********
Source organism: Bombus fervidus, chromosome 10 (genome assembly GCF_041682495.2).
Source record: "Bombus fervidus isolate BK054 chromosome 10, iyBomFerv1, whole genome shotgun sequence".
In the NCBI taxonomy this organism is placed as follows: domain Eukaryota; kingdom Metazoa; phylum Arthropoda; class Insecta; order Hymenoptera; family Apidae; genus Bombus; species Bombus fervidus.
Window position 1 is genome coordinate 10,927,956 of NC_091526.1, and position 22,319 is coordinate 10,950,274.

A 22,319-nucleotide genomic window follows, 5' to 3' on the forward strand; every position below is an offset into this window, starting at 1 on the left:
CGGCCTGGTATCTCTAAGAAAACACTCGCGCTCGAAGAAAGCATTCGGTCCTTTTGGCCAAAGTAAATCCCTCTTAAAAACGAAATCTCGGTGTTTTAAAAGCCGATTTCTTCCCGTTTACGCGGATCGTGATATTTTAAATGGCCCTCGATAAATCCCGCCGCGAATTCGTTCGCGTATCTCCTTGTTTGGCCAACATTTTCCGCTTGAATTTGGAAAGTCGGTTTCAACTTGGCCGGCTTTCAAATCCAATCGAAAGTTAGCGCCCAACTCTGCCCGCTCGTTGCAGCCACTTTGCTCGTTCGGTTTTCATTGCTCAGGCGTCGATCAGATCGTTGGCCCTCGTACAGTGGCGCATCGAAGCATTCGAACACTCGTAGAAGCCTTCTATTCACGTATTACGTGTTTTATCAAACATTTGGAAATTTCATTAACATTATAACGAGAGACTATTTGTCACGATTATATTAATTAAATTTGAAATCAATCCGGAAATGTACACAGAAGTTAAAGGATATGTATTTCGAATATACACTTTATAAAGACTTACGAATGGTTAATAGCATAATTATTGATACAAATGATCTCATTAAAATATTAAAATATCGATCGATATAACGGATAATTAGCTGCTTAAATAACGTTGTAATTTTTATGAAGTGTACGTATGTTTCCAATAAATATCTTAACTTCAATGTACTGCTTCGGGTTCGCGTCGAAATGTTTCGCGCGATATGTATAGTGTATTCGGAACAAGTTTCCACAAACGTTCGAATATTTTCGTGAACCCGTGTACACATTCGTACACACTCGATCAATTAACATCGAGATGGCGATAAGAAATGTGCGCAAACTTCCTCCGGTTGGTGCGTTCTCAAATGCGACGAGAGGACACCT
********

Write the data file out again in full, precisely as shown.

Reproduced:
Source organism: Bombus fervidus, chromosome 10 (genome assembly GCF_041682495.2).
Source record: "Bombus fervidus isolate BK054 chromosome 10, iyBomFerv1, whole genome shotgun sequence".
In the NCBI taxonomy this organism is placed as follows: domain Eukaryota; kingdom Metazoa; phylum Arthropoda; class Insecta; order Hymenoptera; family Apidae; genus Bombus; species Bombus fervidus.
Window position 1 is genome coordinate 10,927,956 of NC_091526.1, and position 22,319 is coordinate 10,950,274.

A 22,319-nucleotide genomic window follows, 5' to 3' on the forward strand; every position below is an offset into this window, starting at 1 on the left:
CGGCCTGGTATCTCTAAGAAAACACTCGCGCTCGAAGAAAGCATTCGGTCCTTTTGGCCAAAGTAAATCCCTCTTAAAAACGAAATCTCGGTGTTTTAAAAGCCGATTTCTTCCCGTTTACGCGGATCGTGATATTTTAAATGGCCCTCGATAAATCCCGCCGCGAATTCGTTCGCGTATCTCCTTGTTTGGCCAACATTTTCCGCTTGAATTTGGAAAGTCGGTTTCAACTTGGCCGGCTTTCAAATCCAATCGAAAGTTAGCGCCCAACTCTGCCCGCTCGTTGCAGCCACTTTGCTCGTTCGGTTTTCATTGCTCAGGCGTCGATCAGATCGTTGGCCCTCGTACAGTGGCGCATCGAAGCATTCGAACACTCGTAGAAGCCTTCTATTCACGTATTACGTGTTTTATCAAACATTTGGAAATTTCATTAACATTATAACGAGAGACTATTTGTCACGATTATATTAATTAAATTTGAAATCAATCCGGAAATGTACACAGAAGTTAAAGGATATGTATTTCGAATATACACTTTATAAAGACTTACGAATGGTTAATAGCATAATTATTGATACAAATGATCTCATTAAAATATTAAAATATCGATCGATATAACGGATAATTAGCTGCTTAAATAACGTTGTAATTTTTATGAAGTGTACGTATGTTTCCAATAAATATCTTAACTTCAATGTACTGCTTCGGGTTCGCGTCGAAATGTTTCGCGCGATATGTATAGTGTATTCGGAACAAGTTTCCACAAACGTTCGAATATTTTCGTGAACCCGTGTACACATTCGTACACACTCGATCAATTAACATCGAGATGGCGATAAGAAATGTGCGCAAACTTCCTCCGGTTGGTGCGTTCTCAAATGCGACGAGAGGACACCT